At present  the celebrant alone communicates, but it appears from the old Roman Ordines that formerly all present communicated (Martene, III, 367). The omission of the Mass proper marks in the mind of the Church the deep sorrow with which she keeps the anniversary of the Sacrifice of Calvary. Good Friday is a feast of grief. A black fast, black vestments, a denuded altar, the slow and solemn chanting of the sufferings of Christ, prayers for all those for whom He died, the unveiling and reverencing of the Crucifix, these take the place of the usual festal liturgy; while the lights in the chapel of repose and the Mass of the Presanctified is followed by the recital of vespers, and the removal of the linen cloth from the altar ("Vespers are recited without chant and the altar is denuded").
The rubrics of the Roman Missal prescribe no further ceremonial for this day, but there are laudable customs in different churches which are allowed. For example, the custom (where it exists) of carrying in procession a statue of Our Lady of Sorrows is expressly permitted by decrees of the S. Con. of Rites (n. 2375, and n. 2682); also the custom (where it exists) of exposing a relic of the Holy Cross on the high altar (n. 2887), and the custom of carrying such a relic in procession within the walls of the church, not, however, during the usual ceremonies (n. 3466), are expressly permitted. Rock (op. cit. 279, 280) notes, with interesting detail, a custom followed at one time in England of submitting voluntarily to the rod of penance on Good Friday.
Ambrose Dcruz Passed Out of Holy Name High School In 1963, a photo by firoze shakir photographerno1 on Flickr.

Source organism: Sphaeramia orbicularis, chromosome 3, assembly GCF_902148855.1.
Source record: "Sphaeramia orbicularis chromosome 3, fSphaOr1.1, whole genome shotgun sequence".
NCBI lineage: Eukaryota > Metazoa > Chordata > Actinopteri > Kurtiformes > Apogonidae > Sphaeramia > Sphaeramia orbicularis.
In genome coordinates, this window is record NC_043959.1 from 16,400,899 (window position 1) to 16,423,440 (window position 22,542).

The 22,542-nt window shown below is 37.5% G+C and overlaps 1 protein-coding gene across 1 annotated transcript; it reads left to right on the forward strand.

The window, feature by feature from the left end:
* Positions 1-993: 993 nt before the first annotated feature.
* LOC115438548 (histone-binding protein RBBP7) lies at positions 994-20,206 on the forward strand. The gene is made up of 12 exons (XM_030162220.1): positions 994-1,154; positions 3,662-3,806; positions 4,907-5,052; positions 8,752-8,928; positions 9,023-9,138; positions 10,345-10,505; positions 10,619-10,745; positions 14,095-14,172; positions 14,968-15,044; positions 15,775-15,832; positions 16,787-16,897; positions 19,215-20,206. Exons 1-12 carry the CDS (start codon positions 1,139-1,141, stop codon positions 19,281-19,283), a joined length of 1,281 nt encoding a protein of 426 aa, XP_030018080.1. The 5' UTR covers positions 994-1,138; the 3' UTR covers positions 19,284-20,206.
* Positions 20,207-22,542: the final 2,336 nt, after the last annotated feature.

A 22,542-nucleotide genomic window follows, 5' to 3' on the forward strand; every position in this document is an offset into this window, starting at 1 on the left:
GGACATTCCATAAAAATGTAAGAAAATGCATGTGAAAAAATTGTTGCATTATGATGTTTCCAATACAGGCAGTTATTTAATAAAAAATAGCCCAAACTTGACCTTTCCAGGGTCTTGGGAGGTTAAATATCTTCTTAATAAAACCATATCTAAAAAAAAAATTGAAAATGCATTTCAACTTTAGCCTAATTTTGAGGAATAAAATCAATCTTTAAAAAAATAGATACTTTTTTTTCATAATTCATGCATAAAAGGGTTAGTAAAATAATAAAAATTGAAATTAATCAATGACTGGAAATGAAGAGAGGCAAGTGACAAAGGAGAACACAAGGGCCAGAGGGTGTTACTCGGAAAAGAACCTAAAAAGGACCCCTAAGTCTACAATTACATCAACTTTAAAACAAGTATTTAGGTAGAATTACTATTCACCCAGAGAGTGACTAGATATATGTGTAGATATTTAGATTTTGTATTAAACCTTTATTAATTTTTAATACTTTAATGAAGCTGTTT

227,889 items / 1,907,001 views
He was waiting in the school quadrangle I had come for some work at Taj Wellington Mews Residency Apartments , and on completing of the same I walked to Holy Name Cathedral with the intention of shooting it , I took due permission from Fr Ceasar Parish Priest , he told me to wait for the evening Mass to get over so I came to my Alma Mater Holy Name High School still reverberating with Koli music and memories of first Lady Michelle Obama dance and President Obama dancing to her tune with both his left legs.
Ambrose told me had passed out from our school in 1963 I joined here in the same year when Bozo was the Principal..Ambrose was waiting to attend the Narcotics Anonymous meeting he gave me a booklet too..I gave him Rs 100 as my tribute to his love for life .
I called my friend Anil Shejale webmaster of my school, to give me company as I shot the most beautiful Cathedral in Mumbai..
Holy Name Cathedral where I spent my solitary break hours praying to God and asking him to make me human and to make me complete .. and it was after school college I began hitting the bottle for many years and it has been a long journey I have not touched booze for last 17 years.
I never joined the Alcoholic Anonymous my family friends helped me recover.. so as my tribute I shoot the Christian ethos , the beggars the poor the needy the demarginalized and the hijras .
And I call myself a beggar poet.. beggar I am till date ..
We Have A Government That Takes Care Of Its Own In The Time of Their Need, a photo by firoze shakir photographerno1 on Flickr.
Simply because they believe in Sai Baba .
From Wikipedia, the free encyclopedia
An honor killing or honour killing (also called a customary killing) is the killing of a member of a family or social group by other members, due to the belief of the perpetrators (and potentially the wider community) that the victim has brought dishonour upon the family or community. Honour killings are directed mostly against women and girls.
The perceived dishonor is normally the result of one of the following behaviors, or the suspicion of such behaviors: (a) dressing in a manner unacceptable to the family or community, (b) wanting to terminate or prevent an arranged marriage or desiring to marry by own choice, (c) engaging in heterosexual sexual acts outside marriage, or even due to a non-sexual relationship perceived as inappropriate, and (d) engaging in homosexual acts. Women and girls are killed at a much higher rate than men.
The United Nations Population Fund (UNFPA) estimates that perhaps as many as 5,000 women and girls a year are killed by members of their own families. Many women's groups in the Middle East and Southwest Asia suspect the victims are at least four times more.